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Blueprinting Your New Bathroom
By: Jon    |    July 5, 2012   |   0 Comments (0) (0)

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Your bathroom has probably seen better days. The tub surround is dated (who thought baby blue was a good idea?), the showerhead leaks and let’s not even talk about what a pain in the neck it is to share a sink and vanity every morning of your life!

Real estate experts point out that updating a bathroom – especially a master bathroom – can add value to your home in addition to making it a more pleasant place to, um, conduct one’s business. And while some bathrooms can be updated with a simple coat of paint, some new lights and maybe a new faucet or showerhead, some bathrooms need more than just cosmetic updates.

Before you start the major overhaul project, whether it’s the large master bathroom or just a 40 square foot guest bath, sit down and make a thought-out plan. Creating a blueprint for such a small room might seem like an unnecessary task, but it will save you time, money and headaches in the long run.

 Why Make a Blueprint?

Consider this: you’re planning a road trip across the country. You’ve never made the trip before and you have a general idea of which direction you need to take, as well as the places you’d like to see along the way and where you want to end up. Do you just get in the car and start driving, hoping that you get where you want to go?

Chances are that you probably don’t do that, so why would you treat your remodeling project the same way? If you are completely changing the layout of the room or just moving the vanity or tub around, developing a plan ahead of time keeps you on track and gives you an idea of what to expect along the way.

For example: say you want to replace your dated old tub and shower combo with a large jetted tub and a separate shower. You could just measure the space, head to the store and buy the materials that catch your eye and hope for the best. But when you get home, don’t be surprised when nothing fits or the layout that you thought would work doesn’t, because the plumbing doesn’t go to that corner of the room or the door won’t open now that the tub is in there.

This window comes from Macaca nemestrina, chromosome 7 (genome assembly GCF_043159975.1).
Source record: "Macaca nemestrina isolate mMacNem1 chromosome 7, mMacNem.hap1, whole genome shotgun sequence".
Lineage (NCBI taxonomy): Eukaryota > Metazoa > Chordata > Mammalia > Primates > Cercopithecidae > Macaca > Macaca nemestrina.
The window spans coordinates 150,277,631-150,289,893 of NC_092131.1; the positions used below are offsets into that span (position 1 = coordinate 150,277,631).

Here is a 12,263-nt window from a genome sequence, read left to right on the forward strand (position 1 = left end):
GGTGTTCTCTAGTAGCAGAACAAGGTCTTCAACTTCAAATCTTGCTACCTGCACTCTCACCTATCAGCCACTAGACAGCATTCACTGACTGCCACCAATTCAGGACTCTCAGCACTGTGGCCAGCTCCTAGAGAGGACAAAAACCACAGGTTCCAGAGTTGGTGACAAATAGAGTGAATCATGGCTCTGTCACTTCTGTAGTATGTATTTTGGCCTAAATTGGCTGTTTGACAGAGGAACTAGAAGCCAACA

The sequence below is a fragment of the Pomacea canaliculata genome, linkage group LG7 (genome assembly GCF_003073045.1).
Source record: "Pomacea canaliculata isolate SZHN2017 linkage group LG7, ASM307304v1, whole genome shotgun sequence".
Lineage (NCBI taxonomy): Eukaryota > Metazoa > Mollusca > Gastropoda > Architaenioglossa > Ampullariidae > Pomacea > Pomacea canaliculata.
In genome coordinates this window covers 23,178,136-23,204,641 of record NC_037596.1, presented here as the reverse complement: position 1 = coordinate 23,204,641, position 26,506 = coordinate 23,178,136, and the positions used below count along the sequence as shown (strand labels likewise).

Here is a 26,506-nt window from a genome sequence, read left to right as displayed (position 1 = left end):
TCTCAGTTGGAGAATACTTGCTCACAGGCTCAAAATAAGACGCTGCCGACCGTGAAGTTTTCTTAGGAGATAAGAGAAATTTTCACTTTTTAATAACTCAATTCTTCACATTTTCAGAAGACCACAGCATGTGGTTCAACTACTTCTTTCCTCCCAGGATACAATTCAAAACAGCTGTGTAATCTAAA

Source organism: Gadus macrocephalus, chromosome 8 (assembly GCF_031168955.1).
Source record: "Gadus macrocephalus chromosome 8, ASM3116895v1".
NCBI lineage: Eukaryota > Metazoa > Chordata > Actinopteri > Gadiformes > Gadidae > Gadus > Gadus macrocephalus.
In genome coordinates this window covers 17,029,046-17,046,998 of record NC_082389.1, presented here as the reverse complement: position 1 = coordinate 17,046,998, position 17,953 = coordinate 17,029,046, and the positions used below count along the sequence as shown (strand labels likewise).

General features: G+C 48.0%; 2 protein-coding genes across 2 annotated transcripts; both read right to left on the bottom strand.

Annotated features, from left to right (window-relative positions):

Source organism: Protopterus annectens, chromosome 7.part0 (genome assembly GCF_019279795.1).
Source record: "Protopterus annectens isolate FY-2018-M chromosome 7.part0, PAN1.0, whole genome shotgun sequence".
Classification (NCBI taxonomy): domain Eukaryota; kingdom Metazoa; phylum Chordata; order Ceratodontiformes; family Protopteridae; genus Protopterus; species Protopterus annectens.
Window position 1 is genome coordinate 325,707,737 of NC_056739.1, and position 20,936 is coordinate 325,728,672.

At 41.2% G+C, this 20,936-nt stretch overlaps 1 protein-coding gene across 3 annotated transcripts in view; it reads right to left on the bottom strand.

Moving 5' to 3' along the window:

Blueprinting prevents these types of inconvenient surprises. By taking the measurements of the room, and making note of the location of plumbing and electrical components and windows, doors and other architectural features, you know precisely what you have to work with and can make decisions on fixtures and arrangements that fit within those parameters.

Blueprinting your bathroom remodel also gives you more options. When you look at the room as a blank canvas, you might be inspired to try new arrangements, or add or remove components based on the plan. Sketching out how the new vanity will fit along the wall, for example, might reveal that the 48-inch vanity is just too big and a 36-inch model is a much better option.

How to Make a Blueprint

The simplest way to make a blueprint of your bathroom is to measure all of the walls, windows, and doors and then mark the appropriate spots for plumbing and electrical hookups. However, that method is rather unscientific. With that, there is also a wide margin for error.

You may be better off to make your plan using a computer program. You don’t need to have a degree in architecture or understand computer aided drafting to successfully blueprint your bathroom. There are several online and software programs especially for consumers that let you enter your room measurements then drag and drop the items into the room. Some bathroom fixture manufacturers, such as the Australian company Reece, actually offer online simulations that allow you to see exactly how their products would look in your space. You can save and print your plans to make installation easier.

Undertaking any remodeling project is challenging – the mess, the stress, the thinks that inevitably go wrong – but carefully planning and preparing for your project can ease some of those burdens. Take the time to blueprint your bathroom remodel and soon enough you’ll be relaxing in your new tub, wondering what all the fuss was about.

 

This article was written by Ryan Tupper, who is a DIY consultant, plumber and contractor with over ten years of experience.

 

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